Kore Potash (ASX:KP2) is trading 20% higher on the Australian Securities Exchange (ASX) today, following the release of its latest quarterly report on 18 January 2024.
The company’s share price was trading at $0.012 as of 2.30pm AEDT.
The potash development company, which has 97% ownership of the Kola Potash Project and Dougou Extension Potash Project in the Sintoukola Basin, in the Republic of Congo, says PowerChina International Group continues to review the Engineering, Procurement and Construction (EPC) proposal announced in December 2023.
Kore Potash signed a memorandum of understanding with the Summit Consortium in April 2021 for the optimisation of Kola, the provision of an EPC contract proposal, and a debt and royalty financing proposal for Kola’s construction costs.
The results of the optimisation study support moving to the next phase of Kola’s development. On 28 June 2022, the company announced that it had signed a heads of agreement with SEPCO for the construction of Kola.
Under the agreement, SEPCO undertook to continue negotiations with Kore Potash towards an EPC contract. Importantly, Kore says the agreenment recognised that the study’s outcomes confirmed the capital cost of Kola, the construction period and related EPC contract terms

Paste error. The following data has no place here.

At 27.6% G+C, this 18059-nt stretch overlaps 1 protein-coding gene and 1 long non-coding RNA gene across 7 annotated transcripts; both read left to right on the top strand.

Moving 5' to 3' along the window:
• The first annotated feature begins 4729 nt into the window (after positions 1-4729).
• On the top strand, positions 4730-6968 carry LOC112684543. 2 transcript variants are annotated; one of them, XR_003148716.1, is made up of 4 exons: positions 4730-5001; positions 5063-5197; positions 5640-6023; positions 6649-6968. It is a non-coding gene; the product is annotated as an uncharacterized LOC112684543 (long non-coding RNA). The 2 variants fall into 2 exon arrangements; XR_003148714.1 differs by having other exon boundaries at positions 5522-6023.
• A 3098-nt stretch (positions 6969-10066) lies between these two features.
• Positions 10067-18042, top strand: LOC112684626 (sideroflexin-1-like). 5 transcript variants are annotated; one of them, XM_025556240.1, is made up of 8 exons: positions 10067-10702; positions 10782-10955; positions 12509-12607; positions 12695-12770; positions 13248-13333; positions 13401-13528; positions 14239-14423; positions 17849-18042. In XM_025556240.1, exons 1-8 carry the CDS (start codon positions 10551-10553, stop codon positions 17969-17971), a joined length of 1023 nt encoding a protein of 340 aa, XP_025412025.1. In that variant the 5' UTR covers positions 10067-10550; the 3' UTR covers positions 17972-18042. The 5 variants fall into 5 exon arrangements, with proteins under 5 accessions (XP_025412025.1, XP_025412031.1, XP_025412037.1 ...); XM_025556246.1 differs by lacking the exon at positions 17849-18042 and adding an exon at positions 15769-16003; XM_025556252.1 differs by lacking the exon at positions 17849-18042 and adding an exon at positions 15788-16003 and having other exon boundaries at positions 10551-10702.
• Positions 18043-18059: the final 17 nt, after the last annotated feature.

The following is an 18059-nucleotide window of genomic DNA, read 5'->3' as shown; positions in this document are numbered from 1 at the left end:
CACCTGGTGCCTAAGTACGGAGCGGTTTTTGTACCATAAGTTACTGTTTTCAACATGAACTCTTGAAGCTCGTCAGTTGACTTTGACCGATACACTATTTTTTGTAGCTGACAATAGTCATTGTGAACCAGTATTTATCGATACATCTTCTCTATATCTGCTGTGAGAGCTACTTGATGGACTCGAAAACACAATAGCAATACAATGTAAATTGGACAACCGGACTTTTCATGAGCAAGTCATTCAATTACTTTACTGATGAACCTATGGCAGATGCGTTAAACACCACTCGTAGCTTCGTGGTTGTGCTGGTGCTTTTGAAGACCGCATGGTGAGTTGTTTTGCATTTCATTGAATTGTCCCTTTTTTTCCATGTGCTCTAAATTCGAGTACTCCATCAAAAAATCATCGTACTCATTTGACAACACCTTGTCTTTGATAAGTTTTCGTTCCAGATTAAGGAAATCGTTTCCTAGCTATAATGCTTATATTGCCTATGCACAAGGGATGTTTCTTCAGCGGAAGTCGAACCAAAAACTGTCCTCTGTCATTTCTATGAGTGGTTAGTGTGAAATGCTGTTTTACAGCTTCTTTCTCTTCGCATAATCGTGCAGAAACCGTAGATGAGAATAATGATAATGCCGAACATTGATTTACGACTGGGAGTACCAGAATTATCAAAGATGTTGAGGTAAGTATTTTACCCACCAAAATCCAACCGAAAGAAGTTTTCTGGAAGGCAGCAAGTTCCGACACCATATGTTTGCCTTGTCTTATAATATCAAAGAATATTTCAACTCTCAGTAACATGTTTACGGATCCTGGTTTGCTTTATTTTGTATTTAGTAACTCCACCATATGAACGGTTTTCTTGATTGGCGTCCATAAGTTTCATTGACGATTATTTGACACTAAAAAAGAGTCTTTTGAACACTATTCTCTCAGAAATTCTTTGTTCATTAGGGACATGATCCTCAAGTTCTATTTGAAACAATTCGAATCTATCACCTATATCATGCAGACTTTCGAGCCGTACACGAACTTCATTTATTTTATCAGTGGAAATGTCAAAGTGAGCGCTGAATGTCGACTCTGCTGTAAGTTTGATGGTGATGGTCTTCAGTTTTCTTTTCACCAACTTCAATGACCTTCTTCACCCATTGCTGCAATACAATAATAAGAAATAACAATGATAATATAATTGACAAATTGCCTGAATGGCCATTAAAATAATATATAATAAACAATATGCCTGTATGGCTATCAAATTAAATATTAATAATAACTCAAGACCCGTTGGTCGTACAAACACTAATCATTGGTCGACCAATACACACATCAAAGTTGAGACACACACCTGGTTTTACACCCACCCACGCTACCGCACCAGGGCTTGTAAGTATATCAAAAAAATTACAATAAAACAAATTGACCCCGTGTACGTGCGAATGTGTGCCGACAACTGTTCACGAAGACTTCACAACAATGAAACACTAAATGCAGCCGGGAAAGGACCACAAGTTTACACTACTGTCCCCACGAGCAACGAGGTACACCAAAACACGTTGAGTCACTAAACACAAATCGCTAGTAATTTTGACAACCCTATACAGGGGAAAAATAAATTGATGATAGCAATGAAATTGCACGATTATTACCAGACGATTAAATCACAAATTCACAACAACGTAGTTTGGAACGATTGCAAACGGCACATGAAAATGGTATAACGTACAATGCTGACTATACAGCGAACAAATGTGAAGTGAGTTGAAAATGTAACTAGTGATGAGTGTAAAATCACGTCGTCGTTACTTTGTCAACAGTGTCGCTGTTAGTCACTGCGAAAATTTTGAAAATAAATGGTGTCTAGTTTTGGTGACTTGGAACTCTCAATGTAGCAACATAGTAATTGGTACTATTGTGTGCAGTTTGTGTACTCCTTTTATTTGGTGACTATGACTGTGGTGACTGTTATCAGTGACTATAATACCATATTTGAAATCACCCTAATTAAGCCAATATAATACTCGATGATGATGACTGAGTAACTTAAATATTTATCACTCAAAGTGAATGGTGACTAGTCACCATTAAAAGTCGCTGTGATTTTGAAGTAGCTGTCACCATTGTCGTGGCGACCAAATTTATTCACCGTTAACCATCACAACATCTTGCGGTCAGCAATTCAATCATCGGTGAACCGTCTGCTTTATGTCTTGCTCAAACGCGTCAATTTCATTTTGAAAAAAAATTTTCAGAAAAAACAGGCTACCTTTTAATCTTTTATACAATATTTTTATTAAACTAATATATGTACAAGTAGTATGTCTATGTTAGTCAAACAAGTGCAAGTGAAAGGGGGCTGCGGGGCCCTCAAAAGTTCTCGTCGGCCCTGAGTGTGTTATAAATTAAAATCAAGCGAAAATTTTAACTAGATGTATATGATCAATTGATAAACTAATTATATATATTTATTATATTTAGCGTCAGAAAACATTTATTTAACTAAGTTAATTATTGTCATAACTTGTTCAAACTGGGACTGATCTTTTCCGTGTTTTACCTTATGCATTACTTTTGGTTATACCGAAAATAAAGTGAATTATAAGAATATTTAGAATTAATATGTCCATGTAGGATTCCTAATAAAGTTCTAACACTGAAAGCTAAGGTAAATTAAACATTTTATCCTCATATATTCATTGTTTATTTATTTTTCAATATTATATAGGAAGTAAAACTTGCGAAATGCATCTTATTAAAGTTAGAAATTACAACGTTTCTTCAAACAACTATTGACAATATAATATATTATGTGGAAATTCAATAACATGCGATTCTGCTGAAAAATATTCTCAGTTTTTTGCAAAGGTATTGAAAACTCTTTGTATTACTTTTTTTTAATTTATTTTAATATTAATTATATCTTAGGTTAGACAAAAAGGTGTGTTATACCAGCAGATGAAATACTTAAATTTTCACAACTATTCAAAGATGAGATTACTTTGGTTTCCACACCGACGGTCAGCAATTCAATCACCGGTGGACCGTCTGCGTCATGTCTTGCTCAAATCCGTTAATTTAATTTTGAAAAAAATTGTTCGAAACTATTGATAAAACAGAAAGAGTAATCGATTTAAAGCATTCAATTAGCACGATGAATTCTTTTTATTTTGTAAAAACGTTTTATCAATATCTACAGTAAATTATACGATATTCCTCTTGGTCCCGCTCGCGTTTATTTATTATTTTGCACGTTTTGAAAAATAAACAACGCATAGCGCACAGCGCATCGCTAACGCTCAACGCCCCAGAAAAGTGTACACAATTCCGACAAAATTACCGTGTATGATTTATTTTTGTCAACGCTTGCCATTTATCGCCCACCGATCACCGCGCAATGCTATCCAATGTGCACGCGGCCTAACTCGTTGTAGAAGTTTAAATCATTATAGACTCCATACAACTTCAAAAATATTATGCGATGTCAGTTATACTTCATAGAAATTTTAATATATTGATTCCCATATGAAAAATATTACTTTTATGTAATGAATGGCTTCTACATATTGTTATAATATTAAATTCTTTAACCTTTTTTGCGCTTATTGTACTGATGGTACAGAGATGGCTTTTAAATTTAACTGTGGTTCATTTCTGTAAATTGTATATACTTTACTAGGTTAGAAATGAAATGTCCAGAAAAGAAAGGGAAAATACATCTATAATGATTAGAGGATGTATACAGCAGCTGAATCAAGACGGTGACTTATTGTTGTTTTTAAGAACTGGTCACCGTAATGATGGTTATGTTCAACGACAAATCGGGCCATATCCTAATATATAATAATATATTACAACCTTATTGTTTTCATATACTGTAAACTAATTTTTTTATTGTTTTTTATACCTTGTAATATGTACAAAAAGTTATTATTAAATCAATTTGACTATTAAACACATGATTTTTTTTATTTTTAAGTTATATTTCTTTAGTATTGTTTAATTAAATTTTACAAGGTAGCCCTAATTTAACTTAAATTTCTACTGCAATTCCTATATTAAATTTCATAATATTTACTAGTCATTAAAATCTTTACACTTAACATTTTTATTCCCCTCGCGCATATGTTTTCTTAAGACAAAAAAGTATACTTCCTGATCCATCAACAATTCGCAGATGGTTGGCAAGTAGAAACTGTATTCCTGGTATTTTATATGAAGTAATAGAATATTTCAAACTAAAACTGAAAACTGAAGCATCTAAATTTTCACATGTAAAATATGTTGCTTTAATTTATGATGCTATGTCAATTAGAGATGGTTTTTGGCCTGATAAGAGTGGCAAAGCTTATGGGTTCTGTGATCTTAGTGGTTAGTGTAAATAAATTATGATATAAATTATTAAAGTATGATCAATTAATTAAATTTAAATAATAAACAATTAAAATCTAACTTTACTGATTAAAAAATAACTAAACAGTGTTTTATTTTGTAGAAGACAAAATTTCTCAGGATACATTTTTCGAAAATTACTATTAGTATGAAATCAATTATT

Recognising the world-class scale of Kola, the length of the proposed construction period and the total financing requirement, Kore Potash requested that SEPCO’s parent company, PowerChina, provide the typically required EPC contract guarantees, including performance and retention bonds supporting the completion of construction and the operating performance of Kola.
On 8 August 2023, Kore Potash entered into a revised agreement with SEPCO to provide the company with an EPC contract for the Kola Project. Following the completion of the review, one of the agreed outcomes was that further engineering design works must be completed before PowerChina and SEPCO jointly present an EPC proposal and EPC contract to the company.
PowerChina subcontracted 5 technical groups which started additional design and engineering works. Specific design areas included the underground mine, mineral processing jetty and transhipment operations, energy transportation and storage, conveyor systems and material handling.
Kore says PowerChina advised that the works would cost in excess of US$10 million to complete. It capped Kore Potash’s contribution at a maximum of US$5 million, with the balance of the costs to be paid by PowerChina.
Two payments of US$1 million each were made in August and November 2023 as required under the agreement. Kore notes the remaining payments are contingent upon the company completing further fund raises and PowerChina and SEPCO’s delivery of the EPC contract.
The remaining payments are planned to be paid in two tranches 12 months from date of the execution of the EPC contract.
Write to Adam Orlando at Mining.com.au
Images: Kore Potash